Health officials reported 28 new COVID-19 deaths in Los Angeles County Monday, bringing the total number of deaths attributed to the virus to 1,256 countywide.
Another 568 people tested positive for the novel coronavirus, marking 26,217 positive cases within the county Monday, according to the L.A. County Department of Public Health.
Of the new deaths reported Monday, 22 of them were people over the age of 65 and included 18 with underlying health conditions. Four of the people who died were between age 41 to 65 and all had underlying health conditions.
Information on race was available in 99% of the fatalities, of which about 38% were Latinx, 29% were white, 19% were Asian, 13% were African American, 1% were Native Hawaiian/Pacific Islander and 1% identified with other races.
“African Americans, Native Hawaiian/Pacific Islander and people living in communities with high levels of poverty continue to have the highest rate of death per 100,000 people for COVID-19 when compared to other groups,” the county said in a statement.
Among the 1,256 people who have died of COVID-19 in the county, 93% had underlying health conditions, L.A. County public health director Barbara Ferrer said.
She urged vulnerable groups to stay at home and to get essential items delivered to further protect themselves from exposure. More people die each day in L.A. County from COVID-19 than any other disease, Ferrer added.
COVID-19 cases among health care workers continue to rise, with 2,978 confirmed among healthcare workers and first responders, Ferrer said. More than 1,000 new cases were diagnosed among that group in the last week alone.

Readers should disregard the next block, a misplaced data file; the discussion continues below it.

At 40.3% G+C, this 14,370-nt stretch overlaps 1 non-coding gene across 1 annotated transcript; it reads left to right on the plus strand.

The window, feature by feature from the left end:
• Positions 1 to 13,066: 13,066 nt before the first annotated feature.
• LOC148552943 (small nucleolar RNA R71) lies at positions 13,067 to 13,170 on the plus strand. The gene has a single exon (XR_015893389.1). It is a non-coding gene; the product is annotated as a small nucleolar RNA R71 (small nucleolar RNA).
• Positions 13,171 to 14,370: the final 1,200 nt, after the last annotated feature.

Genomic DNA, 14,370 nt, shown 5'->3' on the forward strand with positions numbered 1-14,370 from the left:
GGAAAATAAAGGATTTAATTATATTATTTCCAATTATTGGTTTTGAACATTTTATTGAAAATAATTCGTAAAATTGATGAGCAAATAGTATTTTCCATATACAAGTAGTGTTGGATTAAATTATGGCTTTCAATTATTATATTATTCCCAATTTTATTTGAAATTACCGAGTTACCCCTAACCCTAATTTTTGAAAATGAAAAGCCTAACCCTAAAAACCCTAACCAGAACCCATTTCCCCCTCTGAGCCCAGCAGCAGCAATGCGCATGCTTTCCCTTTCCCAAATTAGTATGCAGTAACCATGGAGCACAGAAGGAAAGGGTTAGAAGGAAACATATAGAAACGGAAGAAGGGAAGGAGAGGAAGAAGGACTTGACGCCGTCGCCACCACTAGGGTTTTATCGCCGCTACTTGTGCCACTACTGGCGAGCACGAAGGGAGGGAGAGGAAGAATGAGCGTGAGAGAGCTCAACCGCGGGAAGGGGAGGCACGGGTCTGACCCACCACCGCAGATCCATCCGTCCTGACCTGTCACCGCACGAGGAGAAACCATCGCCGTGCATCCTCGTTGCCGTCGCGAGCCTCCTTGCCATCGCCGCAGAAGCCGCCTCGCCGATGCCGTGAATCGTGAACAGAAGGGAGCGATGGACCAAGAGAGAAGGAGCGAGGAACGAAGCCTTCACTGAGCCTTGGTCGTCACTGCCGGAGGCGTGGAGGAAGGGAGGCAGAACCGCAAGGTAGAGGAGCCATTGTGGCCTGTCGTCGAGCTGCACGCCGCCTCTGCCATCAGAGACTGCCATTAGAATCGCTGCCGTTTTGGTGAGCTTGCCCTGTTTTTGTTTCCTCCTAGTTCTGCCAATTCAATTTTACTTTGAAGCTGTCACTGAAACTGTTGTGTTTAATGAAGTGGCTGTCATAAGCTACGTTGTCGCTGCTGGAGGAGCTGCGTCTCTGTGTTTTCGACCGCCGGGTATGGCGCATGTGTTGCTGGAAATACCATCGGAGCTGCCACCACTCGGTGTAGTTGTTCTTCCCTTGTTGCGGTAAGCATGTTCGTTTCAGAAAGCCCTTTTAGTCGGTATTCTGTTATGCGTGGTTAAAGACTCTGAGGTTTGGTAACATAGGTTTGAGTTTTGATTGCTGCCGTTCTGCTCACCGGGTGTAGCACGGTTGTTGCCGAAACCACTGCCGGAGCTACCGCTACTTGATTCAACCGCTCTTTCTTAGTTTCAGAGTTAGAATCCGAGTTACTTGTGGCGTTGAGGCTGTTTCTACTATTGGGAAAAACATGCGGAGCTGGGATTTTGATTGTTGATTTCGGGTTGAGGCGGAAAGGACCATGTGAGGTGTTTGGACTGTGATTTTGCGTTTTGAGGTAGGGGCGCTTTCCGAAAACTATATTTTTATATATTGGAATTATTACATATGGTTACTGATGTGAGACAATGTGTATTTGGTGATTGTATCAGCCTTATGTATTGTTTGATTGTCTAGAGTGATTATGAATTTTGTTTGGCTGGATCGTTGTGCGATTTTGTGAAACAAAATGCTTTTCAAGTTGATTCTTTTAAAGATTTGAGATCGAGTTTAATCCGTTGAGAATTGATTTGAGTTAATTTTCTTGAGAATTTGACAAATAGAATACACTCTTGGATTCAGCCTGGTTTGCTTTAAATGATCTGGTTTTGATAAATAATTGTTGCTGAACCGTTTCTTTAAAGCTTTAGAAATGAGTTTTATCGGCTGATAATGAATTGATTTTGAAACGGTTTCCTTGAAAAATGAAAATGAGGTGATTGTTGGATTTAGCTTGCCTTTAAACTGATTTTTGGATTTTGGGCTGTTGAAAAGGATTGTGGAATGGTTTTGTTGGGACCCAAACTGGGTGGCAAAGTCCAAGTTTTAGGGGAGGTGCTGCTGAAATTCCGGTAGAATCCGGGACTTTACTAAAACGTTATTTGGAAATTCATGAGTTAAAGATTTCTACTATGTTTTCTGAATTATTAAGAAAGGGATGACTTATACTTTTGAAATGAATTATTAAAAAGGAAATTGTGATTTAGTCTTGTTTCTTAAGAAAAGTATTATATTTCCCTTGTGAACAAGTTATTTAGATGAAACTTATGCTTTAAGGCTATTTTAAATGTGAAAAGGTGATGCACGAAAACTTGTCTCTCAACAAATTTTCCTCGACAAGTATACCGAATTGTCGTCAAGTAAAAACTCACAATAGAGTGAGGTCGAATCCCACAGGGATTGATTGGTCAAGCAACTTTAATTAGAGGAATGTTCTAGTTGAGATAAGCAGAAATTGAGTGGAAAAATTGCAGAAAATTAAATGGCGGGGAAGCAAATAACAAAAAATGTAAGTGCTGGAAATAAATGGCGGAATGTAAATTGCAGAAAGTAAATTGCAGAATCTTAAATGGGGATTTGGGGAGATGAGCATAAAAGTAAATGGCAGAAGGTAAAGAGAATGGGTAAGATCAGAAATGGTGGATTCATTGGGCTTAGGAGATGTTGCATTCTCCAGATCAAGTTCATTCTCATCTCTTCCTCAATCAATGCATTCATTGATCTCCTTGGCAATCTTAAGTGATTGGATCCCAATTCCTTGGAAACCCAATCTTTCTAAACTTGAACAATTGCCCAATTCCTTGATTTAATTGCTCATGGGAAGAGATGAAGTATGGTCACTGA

Health care workers who tested positive work in 24 different occupational settings, the vast majority of which are employed in skilled nursing facilities and hospitals.
Of health care workers who tested positive, 44% are among nurses; over three-quarters of all medical professionals with COVID-19 were exposed in a health care facility.
Testing capacity continues to increase in the county, with 34 mobile testing sites set up throughout the county. Nearly 173,000 individuals have been tested thus far, with 13% testing positive for the virus.
There are 196 confirmed cases among the homeless population, officials said.
Officials will work to accelerate the placement of 15,000 individuals in hotels and motels through Project Roomkey, the statewide initiative to house the homeless and vulnerable during the public health crisis, according to L.A. County Board of Supervisors Chair Kathryn Barger. She admitted the county was behind in the effort.
The briefing came just after Gov. Gavin Newsom announced that the second phase of reopening parts of the state could go into effect as early as Friday.
“All of us share in the responsibility to reopen in a way that is safe and doesn’t cause a spike,” Ferrer said, adding that the virus has not changed and is still easily transmitted among people in close contact.
She said that people will still need to adhere to strict social distancing guidelines as the county moves toward reopening.
“There will be new normals during this period,” Ferrer said.